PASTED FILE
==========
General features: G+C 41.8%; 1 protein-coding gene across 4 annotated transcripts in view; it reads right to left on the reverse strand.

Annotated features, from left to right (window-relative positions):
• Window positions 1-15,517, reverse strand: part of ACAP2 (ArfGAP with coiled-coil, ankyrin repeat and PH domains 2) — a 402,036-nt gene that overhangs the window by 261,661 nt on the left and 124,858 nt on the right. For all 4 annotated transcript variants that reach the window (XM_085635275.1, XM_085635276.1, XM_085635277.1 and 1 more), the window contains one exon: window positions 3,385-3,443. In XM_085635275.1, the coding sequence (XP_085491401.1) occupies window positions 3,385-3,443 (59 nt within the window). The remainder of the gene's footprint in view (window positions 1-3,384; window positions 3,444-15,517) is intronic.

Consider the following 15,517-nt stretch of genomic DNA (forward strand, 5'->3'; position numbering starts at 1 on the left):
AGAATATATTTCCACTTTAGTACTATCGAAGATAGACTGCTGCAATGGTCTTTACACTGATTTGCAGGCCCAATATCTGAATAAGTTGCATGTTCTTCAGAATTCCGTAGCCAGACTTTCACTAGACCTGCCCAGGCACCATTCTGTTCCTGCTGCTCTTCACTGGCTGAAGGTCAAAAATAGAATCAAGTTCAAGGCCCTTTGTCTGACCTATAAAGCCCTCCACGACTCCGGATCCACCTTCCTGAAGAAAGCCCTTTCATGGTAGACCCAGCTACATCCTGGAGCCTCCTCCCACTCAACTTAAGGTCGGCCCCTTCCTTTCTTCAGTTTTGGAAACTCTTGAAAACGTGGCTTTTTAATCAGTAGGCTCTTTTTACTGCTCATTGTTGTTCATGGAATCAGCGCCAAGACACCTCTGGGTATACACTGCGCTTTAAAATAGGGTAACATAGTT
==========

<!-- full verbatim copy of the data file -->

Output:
General features: G+C 41.8%; 1 protein-coding gene across 4 annotated transcripts in view; it reads right to left on the reverse strand.

Annotated features, from left to right (window-relative positions):
• Window positions 1-15,517, reverse strand: part of ACAP2 (ArfGAP with coiled-coil, ankyrin repeat and PH domains 2) — a 402,036-nt gene that overhangs the window by 261,661 nt on the left and 124,858 nt on the right. For all 4 annotated transcript variants that reach the window (XM_085635275.1, XM_085635276.1, XM_085635277.1 and 1 more), the window contains one exon: window positions 3,385-3,443. In XM_085635275.1, the coding sequence (XP_085491401.1) occupies window positions 3,385-3,443 (59 nt within the window). The remainder of the gene's footprint in view (window positions 1-3,384; window positions 3,444-15,517) is intronic.

Consider the following 15,517-nt stretch of genomic DNA (forward strand, 5'->3'; position numbering starts at 1 on the left):
AGAATATATTTCCACTTTAGTACTATCGAAGATAGACTGCTGCAATGGTCTTTACACTGATTTGCAGGCCCAATATCTGAATAAGTTGCATGTTCTTCAGAATTCCGTAGCCAGACTTTCACTAGACCTGCCCAGGCACCATTCTGTTCCTGCTGCTCTTCACTGGCTGAAGGTCAAAAATAGAATCAAGTTCAAGGCCCTTTGTCTGACCTATAAAGCCCTCCACGACTCCGGATCCACCTTCCTGAAGAAAGCCCTTTCATGGTAGACCCAGCTACATCCTGGAGCCTCCTCCCACTCAACTTAAGGTCGGCCCCTTCCTTTCTTCAGTTTTGGAAACTCTTGAAAACGTGGCTTTTTAATCAGTAGGCTCTTTTTACTGCTCATTGTTGTTCATGGAATCAGCGCCAAGACACCTCTGGGTATACACTGCGCTTTAAAATAGGGTAACATAGTT